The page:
Jonathan Schofield is the Principal of The Dental Implant Clinic in Bath and a Senior Lecturer in Implant Dentistry at the University of Bristol
I have been involved in implant dentistry for 24 years. For the last few years I have been looking closely at the digital workflow related to implant dentistry. As a clinician, I am gradually adopting more aspects of the digital workflow, but I only adopt when I am convinced that there is an improvement on what I can currently offer to my patients.
So, what is the digital work flow in implant dentistry? I think it can be broken down into Implant placement and construction of the tooth on implants.
Digital Work Flow in Implant Dentistry:
- 3-D Imaging using CBCT scans
- 3-D planning of the position of the implants to be in the correct position to support the final teeth in the patient’s mouth
- Digital design and manufacture of a ‘guide’ to help place the implants in the right position (guided surgery)
Construction of the tooth on implants
- Digital impressions (using a 3-D camera in the mouth to take a photograph of the teeth and implants). This avoids having to use dental impressions
- Digital design and manufacture of the implant tooth substructure
- Digital design and manufacture of the implant tooth
To date, I have been impressed with the developments of computer aided design and computer aided manufacture. As a practice, we routinely use milled metal frameworks to be screwed to our dental implants. The metal frameworks act as the strong sub-structure to support the ‘tooth part’ of our restorations. The parts of the restorations which are visible in the patient’s mouth can be made of a number of types porcelain, acrylic and composite. These materials come in various tooth colours and a range of shades of pink if we need to reconstruct the pink of missing gum. For multiple missing teeth, we have been using hand made techniques for constructing the tooth part of our restorations. For single teeth at the back of the mouth we have also used pressed ceramics and milled ceramics which then have their final colouring performed by hand.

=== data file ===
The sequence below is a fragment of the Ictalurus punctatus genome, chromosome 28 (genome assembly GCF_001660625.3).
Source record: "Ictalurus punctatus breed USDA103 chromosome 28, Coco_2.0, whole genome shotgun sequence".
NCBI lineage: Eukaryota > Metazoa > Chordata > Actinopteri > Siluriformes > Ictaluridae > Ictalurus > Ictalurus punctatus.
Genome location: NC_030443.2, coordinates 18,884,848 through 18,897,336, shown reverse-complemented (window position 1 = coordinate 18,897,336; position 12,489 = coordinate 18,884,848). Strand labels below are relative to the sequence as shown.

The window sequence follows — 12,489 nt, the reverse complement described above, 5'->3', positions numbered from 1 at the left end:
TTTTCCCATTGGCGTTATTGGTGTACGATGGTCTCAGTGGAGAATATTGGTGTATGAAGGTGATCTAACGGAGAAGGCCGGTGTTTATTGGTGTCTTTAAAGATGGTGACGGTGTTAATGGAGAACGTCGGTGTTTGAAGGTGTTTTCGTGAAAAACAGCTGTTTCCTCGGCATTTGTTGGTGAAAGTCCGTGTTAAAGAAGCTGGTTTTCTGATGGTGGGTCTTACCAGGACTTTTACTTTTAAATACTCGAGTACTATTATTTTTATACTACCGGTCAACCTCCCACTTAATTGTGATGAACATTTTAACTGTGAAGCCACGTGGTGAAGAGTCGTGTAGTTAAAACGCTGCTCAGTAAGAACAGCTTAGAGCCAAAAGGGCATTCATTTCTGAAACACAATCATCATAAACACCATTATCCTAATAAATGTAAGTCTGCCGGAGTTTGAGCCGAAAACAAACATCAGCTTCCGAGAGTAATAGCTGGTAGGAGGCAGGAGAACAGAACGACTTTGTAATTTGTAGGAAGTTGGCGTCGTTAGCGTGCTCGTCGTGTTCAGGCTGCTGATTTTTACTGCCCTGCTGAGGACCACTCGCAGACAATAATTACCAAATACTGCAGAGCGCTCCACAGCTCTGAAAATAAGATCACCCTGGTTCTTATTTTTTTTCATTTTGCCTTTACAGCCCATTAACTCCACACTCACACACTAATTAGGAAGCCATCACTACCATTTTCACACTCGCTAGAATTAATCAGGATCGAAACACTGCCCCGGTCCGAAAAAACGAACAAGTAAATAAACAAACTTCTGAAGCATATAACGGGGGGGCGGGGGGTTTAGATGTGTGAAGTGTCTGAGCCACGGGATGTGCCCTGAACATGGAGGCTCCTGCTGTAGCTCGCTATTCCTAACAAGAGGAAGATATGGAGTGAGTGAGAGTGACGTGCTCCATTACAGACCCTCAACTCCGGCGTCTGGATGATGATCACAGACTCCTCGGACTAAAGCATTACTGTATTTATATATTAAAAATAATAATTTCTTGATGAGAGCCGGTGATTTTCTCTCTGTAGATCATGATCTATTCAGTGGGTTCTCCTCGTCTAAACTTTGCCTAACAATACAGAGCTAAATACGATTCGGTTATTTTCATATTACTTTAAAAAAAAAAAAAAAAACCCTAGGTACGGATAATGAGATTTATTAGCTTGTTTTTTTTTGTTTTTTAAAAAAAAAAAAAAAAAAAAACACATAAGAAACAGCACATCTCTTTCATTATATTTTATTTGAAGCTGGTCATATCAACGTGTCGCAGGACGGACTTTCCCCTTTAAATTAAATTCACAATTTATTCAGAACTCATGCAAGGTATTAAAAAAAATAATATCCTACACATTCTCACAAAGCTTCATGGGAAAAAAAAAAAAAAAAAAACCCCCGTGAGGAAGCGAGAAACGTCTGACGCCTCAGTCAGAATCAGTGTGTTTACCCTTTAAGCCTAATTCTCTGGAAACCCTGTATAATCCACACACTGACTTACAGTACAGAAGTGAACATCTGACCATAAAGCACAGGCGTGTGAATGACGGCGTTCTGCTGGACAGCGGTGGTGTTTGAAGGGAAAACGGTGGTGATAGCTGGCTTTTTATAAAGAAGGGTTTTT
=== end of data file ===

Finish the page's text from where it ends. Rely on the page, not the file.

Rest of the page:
The computer aided design and computer aided manufacture discussed above have eliminated many of the inaccuracies of making frameworks by more traditional methods such as casting the metal. Casting is a multi-stage process, and at each stage there is a potential inaccuracy. This is big improvement for our patients as the teeth will fit more accurately.
However, another source of inaccuracy is the impression putty that dentists take of the patient’s teeth and gums. The impression is then cast in plaster. Both the impression taking and the plaster casting suffer from distortion and shrinkage. Furthermore, a considerable number of patients find the taking of impressions to be very unpleasant.
Many of my patients cite the taking of impressions as one of the things that they most fear about visiting me. Other patients have a very sensitive gag reflex and taking of the impression and waiting for it to set is an unpleasant experience for them.
‘For me, the most exciting part is to use a 3-D camera in the patient’s mouth…and say goodbye to impressions’
So for me (and my patients) the most exciting part of the digital work flow in implant dentistry is to to use a 3-D scanner in the patient’s mouth to capture a picture of their teeth and say goodbye to impressions and all the unpleasantness associated with them. I am now convinced that the 3-d scanners that we can use in the patient’s mouth have come of age. I have looked at those that are on the market and I have been most impressed with the 3-Shape scanner by Trios. And this is what we are now going to use on our patients.